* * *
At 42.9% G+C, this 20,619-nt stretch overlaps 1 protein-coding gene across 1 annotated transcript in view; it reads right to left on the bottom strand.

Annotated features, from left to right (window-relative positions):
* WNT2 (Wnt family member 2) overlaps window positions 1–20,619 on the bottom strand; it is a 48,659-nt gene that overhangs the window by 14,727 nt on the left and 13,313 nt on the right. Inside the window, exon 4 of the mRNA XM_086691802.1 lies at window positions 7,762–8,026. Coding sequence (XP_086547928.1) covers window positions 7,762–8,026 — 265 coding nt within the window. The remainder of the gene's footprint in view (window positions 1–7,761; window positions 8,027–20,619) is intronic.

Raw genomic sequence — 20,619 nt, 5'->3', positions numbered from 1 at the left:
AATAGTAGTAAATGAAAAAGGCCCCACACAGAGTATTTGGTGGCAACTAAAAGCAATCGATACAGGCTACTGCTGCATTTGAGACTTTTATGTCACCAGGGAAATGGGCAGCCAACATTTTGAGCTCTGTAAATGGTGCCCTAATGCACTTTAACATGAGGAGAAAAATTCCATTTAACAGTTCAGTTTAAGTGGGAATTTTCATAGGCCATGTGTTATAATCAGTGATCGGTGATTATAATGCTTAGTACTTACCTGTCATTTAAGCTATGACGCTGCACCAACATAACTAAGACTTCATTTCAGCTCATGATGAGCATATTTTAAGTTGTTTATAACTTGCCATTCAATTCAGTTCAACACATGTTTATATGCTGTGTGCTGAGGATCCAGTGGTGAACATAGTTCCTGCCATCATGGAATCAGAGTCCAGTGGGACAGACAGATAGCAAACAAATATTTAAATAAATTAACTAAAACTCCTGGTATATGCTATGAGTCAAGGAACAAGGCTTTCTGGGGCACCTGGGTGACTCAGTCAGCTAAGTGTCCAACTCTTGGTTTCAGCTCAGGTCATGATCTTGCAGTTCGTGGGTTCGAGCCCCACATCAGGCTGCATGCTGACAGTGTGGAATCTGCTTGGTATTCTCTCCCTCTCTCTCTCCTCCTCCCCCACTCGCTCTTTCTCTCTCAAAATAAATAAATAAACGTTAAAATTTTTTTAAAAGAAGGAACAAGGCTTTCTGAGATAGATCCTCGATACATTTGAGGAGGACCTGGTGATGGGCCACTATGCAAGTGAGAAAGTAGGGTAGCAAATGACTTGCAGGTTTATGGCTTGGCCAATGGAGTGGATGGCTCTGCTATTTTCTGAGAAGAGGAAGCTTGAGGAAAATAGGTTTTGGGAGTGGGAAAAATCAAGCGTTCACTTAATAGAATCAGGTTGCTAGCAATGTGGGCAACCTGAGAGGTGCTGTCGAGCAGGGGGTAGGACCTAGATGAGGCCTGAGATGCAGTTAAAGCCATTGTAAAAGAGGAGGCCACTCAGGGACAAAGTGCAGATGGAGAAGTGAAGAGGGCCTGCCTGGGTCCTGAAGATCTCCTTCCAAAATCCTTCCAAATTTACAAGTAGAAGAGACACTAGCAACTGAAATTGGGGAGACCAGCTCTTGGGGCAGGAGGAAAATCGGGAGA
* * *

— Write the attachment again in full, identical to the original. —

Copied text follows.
At 42.9% G+C, this 20,619-nt stretch overlaps 1 protein-coding gene across 1 annotated transcript in view; it reads right to left on the bottom strand.

Annotated features, from left to right (window-relative positions):
* WNT2 (Wnt family member 2) overlaps window positions 1–20,619 on the bottom strand; it is a 48,659-nt gene that overhangs the window by 14,727 nt on the left and 13,313 nt on the right. Inside the window, exon 4 of the mRNA XM_086691802.1 lies at window positions 7,762–8,026. Coding sequence (XP_086547928.1) covers window positions 7,762–8,026 — 265 coding nt within the window. The remainder of the gene's footprint in view (window positions 1–7,761; window positions 8,027–20,619) is intronic.

Raw genomic sequence — 20,619 nt, 5'->3', positions numbered from 1 at the left:
AATAGTAGTAAATGAAAAAGGCCCCACACAGAGTATTTGGTGGCAACTAAAAGCAATCGATACAGGCTACTGCTGCATTTGAGACTTTTATGTCACCAGGGAAATGGGCAGCCAACATTTTGAGCTCTGTAAATGGTGCCCTAATGCACTTTAACATGAGGAGAAAAATTCCATTTAACAGTTCAGTTTAAGTGGGAATTTTCATAGGCCATGTGTTATAATCAGTGATCGGTGATTATAATGCTTAGTACTTACCTGTCATTTAAGCTATGACGCTGCACCAACATAACTAAGACTTCATTTCAGCTCATGATGAGCATATTTTAAGTTGTTTATAACTTGCCATTCAATTCAGTTCAACACATGTTTATATGCTGTGTGCTGAGGATCCAGTGGTGAACATAGTTCCTGCCATCATGGAATCAGAGTCCAGTGGGACAGACAGATAGCAAACAAATATTTAAATAAATTAACTAAAACTCCTGGTATATGCTATGAGTCAAGGAACAAGGCTTTCTGGGGCACCTGGGTGACTCAGTCAGCTAAGTGTCCAACTCTTGGTTTCAGCTCAGGTCATGATCTTGCAGTTCGTGGGTTCGAGCCCCACATCAGGCTGCATGCTGACAGTGTGGAATCTGCTTGGTATTCTCTCCCTCTCTCTCTCCTCCTCCCCCACTCGCTCTTTCTCTCTCAAAATAAATAAATAAACGTTAAAATTTTTTTAAAAGAAGGAACAAGGCTTTCTGAGATAGATCCTCGATACATTTGAGGAGGACCTGGTGATGGGCCACTATGCAAGTGAGAAAGTAGGGTAGCAAATGACTTGCAGGTTTATGGCTTGGCCAATGGAGTGGATGGCTCTGCTATTTTCTGAGAAGAGGAAGCTTGAGGAAAATAGGTTTTGGGAGTGGGAAAAATCAAGCGTTCACTTAATAGAATCAGGTTGCTAGCAATGTGGGCAACCTGAGAGGTGCTGTCGAGCAGGGGGTAGGACCTAGATGAGGCCTGAGATGCAGTTAAAGCCATTGTAAAAGAGGAGGCCACTCAGGGACAAAGTGCAGATGGAGAAGTGAAGAGGGCCTGCCTGGGTCCTGAAGATCTCCTTCCAAAATCCTTCCAAATTTACAAGTAGAAGAGACACTAGCAACTGAAATTGGGGAGACCAGCTCTTGGGGCAGGAGGAAAATCGGGAGA